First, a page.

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Riskers PROLOG 1

A few weeks ago I was recalling memories from my university days in Manchester, England. Back in 1986, the city was a completely different place than it is today. Sure you had a vibrant indie music scene with bands like the Smith’s, New Order, Joy Division, Stones Roses and the Happy Mondays leading the pack. However, there were still many untouched derelict areas with abandoned properties. I vividly remember sketching bomb-damaged buildings as part of course assignments. This illustrated the devastation that two wars had on this Northern region. To think of the hardship soldiers endured brings a shudder down my spine. That is why it was refreshing to read a press release from French brand Riskers that celebrates the achievements of these brave men and many other unsung heroes.

On a regular basis, I receive press releases from watch brands showcasing attractive new watches. Certainly, there is nothing wrong with this because I truly value the importance of good design and innovation. However, Riskers have approached this from a different angle and it is clear they are passionate about the cause. In the lead up to their Kickstarter campaign, they used illustrations instead of 3D renderings. As an artist, this instantly caught my eye and I was intrigued to see the end product. Fortunately, the completed watches lived up to the hype and act as a perfect tribute to the heroes they are inspired by.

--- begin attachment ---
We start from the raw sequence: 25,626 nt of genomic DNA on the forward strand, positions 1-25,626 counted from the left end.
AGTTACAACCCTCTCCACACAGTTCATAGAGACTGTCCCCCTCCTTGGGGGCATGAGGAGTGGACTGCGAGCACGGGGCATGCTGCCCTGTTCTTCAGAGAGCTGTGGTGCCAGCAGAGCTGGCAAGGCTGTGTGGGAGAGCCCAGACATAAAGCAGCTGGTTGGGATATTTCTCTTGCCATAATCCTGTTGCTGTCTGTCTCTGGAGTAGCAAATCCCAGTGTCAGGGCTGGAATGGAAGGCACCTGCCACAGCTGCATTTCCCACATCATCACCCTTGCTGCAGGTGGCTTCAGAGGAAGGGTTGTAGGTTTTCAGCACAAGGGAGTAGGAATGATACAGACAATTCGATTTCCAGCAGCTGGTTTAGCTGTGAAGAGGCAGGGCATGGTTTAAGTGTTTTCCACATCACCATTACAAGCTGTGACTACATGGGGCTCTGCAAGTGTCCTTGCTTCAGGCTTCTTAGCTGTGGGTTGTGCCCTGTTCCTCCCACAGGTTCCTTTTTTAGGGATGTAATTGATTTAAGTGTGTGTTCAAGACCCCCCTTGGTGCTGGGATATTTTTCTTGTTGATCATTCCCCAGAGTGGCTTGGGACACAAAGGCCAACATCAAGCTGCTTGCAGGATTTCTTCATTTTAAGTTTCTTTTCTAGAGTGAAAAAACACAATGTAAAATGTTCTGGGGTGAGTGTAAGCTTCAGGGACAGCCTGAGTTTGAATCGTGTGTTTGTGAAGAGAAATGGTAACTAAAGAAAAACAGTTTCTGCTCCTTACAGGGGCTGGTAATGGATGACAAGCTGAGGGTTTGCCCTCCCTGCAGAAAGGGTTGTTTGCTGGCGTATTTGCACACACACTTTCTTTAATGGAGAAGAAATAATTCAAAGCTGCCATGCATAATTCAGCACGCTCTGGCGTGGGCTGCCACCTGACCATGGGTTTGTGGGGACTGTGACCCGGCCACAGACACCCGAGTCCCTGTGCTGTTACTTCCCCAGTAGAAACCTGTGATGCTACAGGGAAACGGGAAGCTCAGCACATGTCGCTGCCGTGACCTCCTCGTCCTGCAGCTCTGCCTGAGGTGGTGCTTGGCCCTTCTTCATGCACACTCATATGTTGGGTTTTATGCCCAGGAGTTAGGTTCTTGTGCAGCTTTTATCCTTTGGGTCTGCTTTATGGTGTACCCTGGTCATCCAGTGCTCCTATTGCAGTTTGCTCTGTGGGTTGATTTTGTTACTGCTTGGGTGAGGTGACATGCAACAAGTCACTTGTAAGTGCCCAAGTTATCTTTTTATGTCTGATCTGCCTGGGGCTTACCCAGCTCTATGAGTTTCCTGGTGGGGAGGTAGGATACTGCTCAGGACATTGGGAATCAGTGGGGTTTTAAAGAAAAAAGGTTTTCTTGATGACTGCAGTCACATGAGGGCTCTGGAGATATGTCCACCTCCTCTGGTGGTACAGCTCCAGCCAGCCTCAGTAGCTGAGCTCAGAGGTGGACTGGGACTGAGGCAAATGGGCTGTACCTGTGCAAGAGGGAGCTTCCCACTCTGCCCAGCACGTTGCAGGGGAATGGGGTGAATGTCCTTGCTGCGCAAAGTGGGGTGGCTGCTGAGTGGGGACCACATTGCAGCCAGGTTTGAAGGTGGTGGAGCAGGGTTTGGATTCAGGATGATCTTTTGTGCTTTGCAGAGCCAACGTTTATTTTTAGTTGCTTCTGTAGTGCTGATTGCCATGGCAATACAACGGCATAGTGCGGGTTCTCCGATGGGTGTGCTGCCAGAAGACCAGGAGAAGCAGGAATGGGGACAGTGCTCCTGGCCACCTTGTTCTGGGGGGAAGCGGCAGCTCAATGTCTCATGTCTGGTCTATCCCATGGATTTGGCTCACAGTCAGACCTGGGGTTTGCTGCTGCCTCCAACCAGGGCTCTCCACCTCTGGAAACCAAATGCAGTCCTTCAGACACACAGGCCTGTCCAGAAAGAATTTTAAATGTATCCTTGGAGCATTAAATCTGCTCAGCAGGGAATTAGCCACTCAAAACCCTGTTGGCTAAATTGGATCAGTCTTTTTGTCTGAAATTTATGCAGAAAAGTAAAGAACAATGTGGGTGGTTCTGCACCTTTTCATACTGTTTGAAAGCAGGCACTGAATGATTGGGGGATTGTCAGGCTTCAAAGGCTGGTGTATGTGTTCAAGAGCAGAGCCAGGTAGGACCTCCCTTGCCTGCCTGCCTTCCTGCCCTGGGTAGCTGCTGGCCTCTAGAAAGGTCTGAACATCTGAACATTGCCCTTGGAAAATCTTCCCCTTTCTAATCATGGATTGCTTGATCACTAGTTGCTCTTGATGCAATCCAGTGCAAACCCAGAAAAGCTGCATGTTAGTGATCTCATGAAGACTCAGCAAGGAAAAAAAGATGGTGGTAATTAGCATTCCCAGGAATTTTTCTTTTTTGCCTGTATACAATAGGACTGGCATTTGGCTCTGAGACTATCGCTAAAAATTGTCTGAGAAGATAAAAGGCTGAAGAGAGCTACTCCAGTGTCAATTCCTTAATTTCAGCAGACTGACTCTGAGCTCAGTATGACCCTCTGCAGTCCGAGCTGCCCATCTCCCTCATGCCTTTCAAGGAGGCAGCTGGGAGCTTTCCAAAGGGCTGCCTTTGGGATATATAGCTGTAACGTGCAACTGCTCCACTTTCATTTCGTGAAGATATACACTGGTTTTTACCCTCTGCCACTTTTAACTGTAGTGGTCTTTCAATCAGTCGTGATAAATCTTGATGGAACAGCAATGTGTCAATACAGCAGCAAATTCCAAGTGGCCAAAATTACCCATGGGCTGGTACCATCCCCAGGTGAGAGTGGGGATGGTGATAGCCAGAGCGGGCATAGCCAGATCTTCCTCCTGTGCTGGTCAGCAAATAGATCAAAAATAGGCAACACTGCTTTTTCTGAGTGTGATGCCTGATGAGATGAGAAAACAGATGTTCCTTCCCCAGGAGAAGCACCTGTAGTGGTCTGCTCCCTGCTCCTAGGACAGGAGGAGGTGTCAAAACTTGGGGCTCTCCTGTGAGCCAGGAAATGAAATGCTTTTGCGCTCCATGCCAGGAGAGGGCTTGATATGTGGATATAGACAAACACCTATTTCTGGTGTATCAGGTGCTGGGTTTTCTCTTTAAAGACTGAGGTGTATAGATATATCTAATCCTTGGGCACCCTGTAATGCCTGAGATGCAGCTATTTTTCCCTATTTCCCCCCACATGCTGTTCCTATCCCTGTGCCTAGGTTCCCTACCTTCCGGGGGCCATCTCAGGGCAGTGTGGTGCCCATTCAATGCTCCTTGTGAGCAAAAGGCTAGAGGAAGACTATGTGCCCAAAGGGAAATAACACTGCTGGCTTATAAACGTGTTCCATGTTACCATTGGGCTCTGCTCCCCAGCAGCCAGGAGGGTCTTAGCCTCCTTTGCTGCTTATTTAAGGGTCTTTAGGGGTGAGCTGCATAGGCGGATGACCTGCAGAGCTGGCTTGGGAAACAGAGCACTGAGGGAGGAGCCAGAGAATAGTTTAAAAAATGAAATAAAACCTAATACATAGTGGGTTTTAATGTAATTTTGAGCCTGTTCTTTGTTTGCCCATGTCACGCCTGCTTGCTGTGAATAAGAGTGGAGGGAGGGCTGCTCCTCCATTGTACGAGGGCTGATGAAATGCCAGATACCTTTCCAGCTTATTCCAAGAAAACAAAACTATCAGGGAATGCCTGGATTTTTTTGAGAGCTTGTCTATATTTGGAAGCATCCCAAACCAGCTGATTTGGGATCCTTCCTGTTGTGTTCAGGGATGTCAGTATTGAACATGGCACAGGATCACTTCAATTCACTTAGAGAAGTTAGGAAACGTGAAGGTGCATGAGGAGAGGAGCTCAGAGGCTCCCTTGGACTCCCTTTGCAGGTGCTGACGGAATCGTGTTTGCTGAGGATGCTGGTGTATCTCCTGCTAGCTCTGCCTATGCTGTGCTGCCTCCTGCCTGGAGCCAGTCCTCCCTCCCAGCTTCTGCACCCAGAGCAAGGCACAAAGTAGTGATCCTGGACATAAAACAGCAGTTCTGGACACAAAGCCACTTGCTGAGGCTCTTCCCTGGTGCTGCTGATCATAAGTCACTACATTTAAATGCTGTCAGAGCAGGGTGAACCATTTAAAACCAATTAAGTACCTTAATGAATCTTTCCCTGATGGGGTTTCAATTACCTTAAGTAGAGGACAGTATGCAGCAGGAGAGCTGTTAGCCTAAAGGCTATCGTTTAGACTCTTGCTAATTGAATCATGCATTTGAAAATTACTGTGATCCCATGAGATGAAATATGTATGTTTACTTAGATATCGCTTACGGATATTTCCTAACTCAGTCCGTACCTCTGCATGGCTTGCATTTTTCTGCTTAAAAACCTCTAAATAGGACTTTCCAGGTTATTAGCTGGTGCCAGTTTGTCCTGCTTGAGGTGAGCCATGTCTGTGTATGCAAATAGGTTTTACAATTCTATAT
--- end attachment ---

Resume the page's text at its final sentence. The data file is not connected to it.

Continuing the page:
Within the range, there are four watches named after individual heroes and organisations. These are called the PROLOG I (Albert Roche) Chapter 1 (Guillaume d’Aboville), Chapter 2 (Mountain Troops) and Chapter 3 (Pain Without Borders). The first two models are Swiss automatic (STP calibre) and my personal favourite is the PROLOG I. Ultimately, this particular variant resonates with me because of the retro Taupe dial with contrasting eggshell indexes. However, all of the watches including the two quartz models are very enticing and will appeal to different buyers.

Dimensionally the PROLOG I (and all other models) have a well-proportioned stainless steel case measuring 43mm x 12.35 mm. I love the stylised crown guard, which is vaguely reminiscent of watches from Panerai. However, in no way am I suggesting this isn’t a clone because the design of this timepiece has been well considered. Other notable features include open-worked hour/minute hands, oversize bold numerals and a discreet porthole date window (located at 3 o’clock).

For more information about the brand follow this link

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